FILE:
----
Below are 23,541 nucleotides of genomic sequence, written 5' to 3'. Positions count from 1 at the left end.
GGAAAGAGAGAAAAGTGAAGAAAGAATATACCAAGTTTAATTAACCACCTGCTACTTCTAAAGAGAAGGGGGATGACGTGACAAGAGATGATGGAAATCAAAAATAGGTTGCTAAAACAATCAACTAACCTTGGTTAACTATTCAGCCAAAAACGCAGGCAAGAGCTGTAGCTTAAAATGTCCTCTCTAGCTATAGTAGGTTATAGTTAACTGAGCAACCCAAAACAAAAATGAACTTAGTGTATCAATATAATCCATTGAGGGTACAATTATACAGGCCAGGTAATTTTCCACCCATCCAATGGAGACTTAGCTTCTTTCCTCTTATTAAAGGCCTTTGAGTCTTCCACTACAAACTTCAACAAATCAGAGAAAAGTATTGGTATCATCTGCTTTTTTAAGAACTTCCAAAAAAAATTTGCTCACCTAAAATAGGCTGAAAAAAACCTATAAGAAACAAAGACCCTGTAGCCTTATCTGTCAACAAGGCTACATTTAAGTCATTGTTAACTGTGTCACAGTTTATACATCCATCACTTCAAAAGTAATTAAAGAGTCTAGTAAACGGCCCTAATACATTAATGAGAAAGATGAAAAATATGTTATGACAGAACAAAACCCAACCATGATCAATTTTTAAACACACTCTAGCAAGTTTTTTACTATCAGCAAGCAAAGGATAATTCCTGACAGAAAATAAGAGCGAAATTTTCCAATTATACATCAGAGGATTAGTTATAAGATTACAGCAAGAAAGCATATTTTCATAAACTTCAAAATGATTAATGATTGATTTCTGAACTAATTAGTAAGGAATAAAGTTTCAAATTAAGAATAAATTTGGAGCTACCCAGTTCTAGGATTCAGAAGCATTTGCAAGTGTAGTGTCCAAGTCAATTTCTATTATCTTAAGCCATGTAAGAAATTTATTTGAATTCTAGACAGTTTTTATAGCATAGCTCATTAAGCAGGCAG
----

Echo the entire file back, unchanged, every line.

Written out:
Below are 23,541 nucleotides of genomic sequence, written 5' to 3'. Positions count from 1 at the left end.
GGAAAGAGAGAAAAGTGAAGAAAGAATATACCAAGTTTAATTAACCACCTGCTACTTCTAAAGAGAAGGGGGATGACGTGACAAGAGATGATGGAAATCAAAAATAGGTTGCTAAAACAATCAACTAACCTTGGTTAACTATTCAGCCAAAAACGCAGGCAAGAGCTGTAGCTTAAAATGTCCTCTCTAGCTATAGTAGGTTATAGTTAACTGAGCAACCCAAAACAAAAATGAACTTAGTGTATCAATATAATCCATTGAGGGTACAATTATACAGGCCAGGTAATTTTCCACCCATCCAATGGAGACTTAGCTTCTTTCCTCTTATTAAAGGCCTTTGAGTCTTCCACTACAAACTTCAACAAATCAGAGAAAAGTATTGGTATCATCTGCTTTTTTAAGAACTTCCAAAAAAAATTTGCTCACCTAAAATAGGCTGAAAAAAACCTATAAGAAACAAAGACCCTGTAGCCTTATCTGTCAACAAGGCTACATTTAAGTCATTGTTAACTGTGTCACAGTTTATACATCCATCACTTCAAAAGTAATTAAAGAGTCTAGTAAACGGCCCTAATACATTAATGAGAAAGATGAAAAATATGTTATGACAGAACAAAACCCAACCATGATCAATTTTTAAACACACTCTAGCAAGTTTTTTACTATCAGCAAGCAAAGGATAATTCCTGACAGAAAATAAGAGCGAAATTTTCCAATTATACATCAGAGGATTAGTTATAAGATTACAGCAAGAAAGCATATTTTCATAAACTTCAAAATGATTAATGATTGATTTCTGAACTAATTAGTAAGGAATAAAGTTTCAAATTAAGAATAAATTTGGAGCTACCCAGTTCTAGGATTCAGAAGCATTTGCAAGTGTAGTGTCCAAGTCAATTTCTATTATCTTAAGCCATGTAAGAAATTTATTTGAATTCTAGACAGTTTTTATAGCATAGCTCATTAAGCAGGCAG